|ORCHESTRA : Introduction and Scherzo; First Symphony; Small Overture for Chamber Orchestra; Suite from Danton; Opus Sinfonicus; two piano concertos.|
|CHAMBER MUSIC : First String Quartet; Second String Quartet; Duo for Violin and Violoncello; Three Pieces for Violin and Piano.|
|OPERA : Danton.|
|Pieces for piano, etc.|
About Nikolai Lopatnikoff: Berliner Börsen-Courier August 30, 1932.
"He is the classic ideal of a restless, romantic spirit."--GUIDO M. GATTI
GIAN FRANCESCO MALIPIERO, one of the most important personalities in the school of "Younger Italian Composers," was born in Venice on March 18, 1882. He stems from an old Venetian family of musicians. Thus, in an atmosphere of music, Francesco at a tender age was directed towards musical study. At six, he began to study the violin and, altho he seemed more attracted to painting than to music at that age, he showed unusual aptitude for the instrument.
A family catastrophe which occurred in 1893 uprooted the Malipieros from their native city and brought them from Trieste to Berlin, and finally to Vienna. Here, in 1896, a rich Pole took a keen interest in young Francesco and was so deeply impressed with his musical talents that he made it possible for him to study music seriously, under competent instruction for the first time. Launched now definitely upon a musical career, Malipiero returned to Venice in 1899 to continue his studies under Bossi. When Bossi was made director of the Liceo Musicale, Malipiero followed him--and it was here that his first orchestral work Dai Sepolcri was performed with moderate success.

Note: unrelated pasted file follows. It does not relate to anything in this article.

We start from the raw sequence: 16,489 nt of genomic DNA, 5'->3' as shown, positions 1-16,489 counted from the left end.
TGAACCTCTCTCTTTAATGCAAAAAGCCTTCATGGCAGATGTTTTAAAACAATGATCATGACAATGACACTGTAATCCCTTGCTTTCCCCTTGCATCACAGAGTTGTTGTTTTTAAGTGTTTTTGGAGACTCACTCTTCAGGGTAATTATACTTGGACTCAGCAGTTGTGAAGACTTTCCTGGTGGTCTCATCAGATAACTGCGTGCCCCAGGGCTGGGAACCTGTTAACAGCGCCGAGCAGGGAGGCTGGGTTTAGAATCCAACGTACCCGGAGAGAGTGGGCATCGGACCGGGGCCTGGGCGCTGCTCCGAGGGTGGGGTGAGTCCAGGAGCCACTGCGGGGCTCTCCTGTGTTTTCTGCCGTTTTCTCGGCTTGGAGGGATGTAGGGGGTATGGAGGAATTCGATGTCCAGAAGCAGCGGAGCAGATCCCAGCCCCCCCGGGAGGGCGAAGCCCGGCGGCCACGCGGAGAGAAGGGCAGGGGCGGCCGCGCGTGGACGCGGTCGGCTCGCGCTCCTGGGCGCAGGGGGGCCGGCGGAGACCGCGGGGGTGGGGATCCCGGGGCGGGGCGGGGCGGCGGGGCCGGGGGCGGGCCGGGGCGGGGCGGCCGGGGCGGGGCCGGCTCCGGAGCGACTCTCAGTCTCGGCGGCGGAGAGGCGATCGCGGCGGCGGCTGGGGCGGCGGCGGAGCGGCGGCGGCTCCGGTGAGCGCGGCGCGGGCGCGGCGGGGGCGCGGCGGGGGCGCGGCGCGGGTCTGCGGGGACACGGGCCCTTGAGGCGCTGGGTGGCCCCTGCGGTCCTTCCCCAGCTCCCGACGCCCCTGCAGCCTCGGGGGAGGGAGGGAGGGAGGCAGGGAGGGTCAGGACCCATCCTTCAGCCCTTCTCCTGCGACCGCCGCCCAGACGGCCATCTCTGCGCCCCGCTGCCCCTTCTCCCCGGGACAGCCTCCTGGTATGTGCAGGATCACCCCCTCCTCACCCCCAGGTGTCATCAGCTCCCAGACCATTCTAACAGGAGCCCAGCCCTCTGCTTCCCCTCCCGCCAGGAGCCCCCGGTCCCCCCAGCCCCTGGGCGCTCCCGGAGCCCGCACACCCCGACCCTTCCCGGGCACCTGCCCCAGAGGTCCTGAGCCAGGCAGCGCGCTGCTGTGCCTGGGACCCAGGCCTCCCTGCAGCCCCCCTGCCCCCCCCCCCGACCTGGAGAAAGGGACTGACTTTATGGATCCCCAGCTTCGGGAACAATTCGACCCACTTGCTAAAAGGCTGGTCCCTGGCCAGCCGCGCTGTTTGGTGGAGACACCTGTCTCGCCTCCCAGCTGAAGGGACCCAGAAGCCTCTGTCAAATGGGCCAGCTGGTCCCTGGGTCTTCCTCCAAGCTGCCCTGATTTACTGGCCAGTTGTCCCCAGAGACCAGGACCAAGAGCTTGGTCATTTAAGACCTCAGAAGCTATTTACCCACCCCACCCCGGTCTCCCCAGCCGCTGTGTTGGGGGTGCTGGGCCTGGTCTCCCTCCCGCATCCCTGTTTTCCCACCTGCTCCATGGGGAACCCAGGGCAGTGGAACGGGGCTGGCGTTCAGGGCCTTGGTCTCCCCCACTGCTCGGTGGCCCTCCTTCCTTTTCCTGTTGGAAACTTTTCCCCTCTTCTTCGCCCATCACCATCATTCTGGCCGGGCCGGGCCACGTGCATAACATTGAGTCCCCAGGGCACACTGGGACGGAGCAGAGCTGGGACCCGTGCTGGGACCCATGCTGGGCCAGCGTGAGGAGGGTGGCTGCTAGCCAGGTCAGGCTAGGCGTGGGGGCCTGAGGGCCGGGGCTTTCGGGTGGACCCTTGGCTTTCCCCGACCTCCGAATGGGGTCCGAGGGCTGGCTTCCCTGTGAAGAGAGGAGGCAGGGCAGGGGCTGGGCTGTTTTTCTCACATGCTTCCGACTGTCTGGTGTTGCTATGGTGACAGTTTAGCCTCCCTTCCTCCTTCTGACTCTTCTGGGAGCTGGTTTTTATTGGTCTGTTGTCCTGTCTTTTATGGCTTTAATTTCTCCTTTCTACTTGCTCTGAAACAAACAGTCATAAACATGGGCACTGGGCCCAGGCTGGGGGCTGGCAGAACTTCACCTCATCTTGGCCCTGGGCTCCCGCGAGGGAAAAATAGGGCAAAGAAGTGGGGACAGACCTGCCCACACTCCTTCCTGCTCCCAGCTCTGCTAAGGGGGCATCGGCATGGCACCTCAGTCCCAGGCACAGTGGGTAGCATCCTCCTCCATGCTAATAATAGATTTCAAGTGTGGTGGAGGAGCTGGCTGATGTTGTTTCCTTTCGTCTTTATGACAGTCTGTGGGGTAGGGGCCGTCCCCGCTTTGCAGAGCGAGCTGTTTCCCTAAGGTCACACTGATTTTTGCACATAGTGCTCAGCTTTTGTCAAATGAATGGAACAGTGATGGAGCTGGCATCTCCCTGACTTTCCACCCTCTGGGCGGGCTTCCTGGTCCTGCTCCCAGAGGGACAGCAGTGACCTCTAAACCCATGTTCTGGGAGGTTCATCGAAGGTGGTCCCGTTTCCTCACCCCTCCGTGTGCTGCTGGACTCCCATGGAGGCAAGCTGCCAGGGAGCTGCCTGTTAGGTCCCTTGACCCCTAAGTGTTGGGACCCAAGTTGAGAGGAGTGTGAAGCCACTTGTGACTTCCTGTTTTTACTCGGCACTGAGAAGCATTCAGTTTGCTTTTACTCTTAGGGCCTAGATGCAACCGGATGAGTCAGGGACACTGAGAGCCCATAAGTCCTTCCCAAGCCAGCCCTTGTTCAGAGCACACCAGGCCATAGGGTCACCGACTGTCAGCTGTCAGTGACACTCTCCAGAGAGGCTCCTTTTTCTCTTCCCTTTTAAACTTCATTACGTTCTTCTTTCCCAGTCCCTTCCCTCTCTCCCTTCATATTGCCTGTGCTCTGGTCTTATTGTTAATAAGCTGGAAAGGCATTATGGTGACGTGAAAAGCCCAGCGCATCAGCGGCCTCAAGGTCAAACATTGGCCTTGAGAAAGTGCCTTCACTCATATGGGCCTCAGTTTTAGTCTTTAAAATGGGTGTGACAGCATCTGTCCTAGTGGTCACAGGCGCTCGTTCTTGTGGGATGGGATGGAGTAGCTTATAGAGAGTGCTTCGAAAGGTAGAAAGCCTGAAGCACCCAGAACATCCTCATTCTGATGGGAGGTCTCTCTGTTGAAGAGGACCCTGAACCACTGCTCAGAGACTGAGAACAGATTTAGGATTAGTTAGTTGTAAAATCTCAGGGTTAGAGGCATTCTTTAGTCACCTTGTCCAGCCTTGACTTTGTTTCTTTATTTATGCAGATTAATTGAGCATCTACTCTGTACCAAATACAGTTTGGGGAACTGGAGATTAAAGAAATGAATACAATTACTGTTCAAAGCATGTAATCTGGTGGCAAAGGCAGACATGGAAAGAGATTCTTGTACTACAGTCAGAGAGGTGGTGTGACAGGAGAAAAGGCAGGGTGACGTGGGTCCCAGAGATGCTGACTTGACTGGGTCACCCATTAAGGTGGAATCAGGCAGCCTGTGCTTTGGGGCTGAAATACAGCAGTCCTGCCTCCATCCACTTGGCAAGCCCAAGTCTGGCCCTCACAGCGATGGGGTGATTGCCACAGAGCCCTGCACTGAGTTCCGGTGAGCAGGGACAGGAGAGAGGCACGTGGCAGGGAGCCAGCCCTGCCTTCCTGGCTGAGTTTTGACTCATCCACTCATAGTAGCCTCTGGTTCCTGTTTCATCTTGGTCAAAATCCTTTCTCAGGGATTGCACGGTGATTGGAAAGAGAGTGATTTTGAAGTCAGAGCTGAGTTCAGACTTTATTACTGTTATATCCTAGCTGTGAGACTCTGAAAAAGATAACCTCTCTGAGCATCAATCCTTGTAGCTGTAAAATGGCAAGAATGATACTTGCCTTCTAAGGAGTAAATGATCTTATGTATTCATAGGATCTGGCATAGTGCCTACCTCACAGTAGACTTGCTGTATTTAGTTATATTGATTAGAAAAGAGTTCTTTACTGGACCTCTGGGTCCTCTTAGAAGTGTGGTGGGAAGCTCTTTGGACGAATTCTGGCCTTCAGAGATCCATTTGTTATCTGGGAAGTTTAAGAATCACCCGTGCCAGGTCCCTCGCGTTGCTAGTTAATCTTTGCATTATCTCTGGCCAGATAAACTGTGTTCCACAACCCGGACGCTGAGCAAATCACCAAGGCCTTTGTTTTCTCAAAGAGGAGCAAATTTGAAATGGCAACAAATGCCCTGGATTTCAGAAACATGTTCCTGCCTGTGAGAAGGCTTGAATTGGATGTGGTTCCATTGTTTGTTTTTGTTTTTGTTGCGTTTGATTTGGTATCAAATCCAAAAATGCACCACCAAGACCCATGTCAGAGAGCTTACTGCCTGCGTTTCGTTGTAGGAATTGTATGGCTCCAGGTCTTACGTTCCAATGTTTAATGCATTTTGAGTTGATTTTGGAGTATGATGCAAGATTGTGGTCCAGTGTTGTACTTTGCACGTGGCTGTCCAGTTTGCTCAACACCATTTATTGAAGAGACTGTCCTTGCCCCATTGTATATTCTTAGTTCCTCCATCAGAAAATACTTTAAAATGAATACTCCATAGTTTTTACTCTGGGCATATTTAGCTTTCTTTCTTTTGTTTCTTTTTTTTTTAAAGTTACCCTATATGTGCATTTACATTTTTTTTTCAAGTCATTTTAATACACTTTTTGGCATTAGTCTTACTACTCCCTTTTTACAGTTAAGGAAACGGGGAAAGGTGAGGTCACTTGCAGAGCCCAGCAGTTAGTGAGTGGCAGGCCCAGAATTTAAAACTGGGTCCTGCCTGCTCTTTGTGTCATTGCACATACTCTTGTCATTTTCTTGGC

His studies ended, Malipiero returned to Venice and began to compose seriously for the first time. Solitude --to which he had subjected himself after marrying the daughter of a Venetian painter in 1910--proved to be conducive to his inspiration, and he produced several works for orchestra, chorus and the stage which disclosed him to be a composer of distinction.
By 1913, Malipiero--feeling strongly that he was stifling within the narrow boundaries of Venice--emerged from his self-imposed seclusion and came to Paris. Here he was welcomed by Alfredo Casella who gave him a personal introduction to Maurice Ravel and who intimately acquainted him with all the reigning trends in modern music. Here, in 1913, he heard Stravinsky Sacre du Printemps and was deeply impressed. Malipiero's stay in Paris was enormously fruitful. His musical experience was enriched ten-fold; and his horizon was broadened limitlessly. In Paris, maturity as composer and as musician was not slow in coming.
While in Paris, Malipiero submitted several works, under different names, to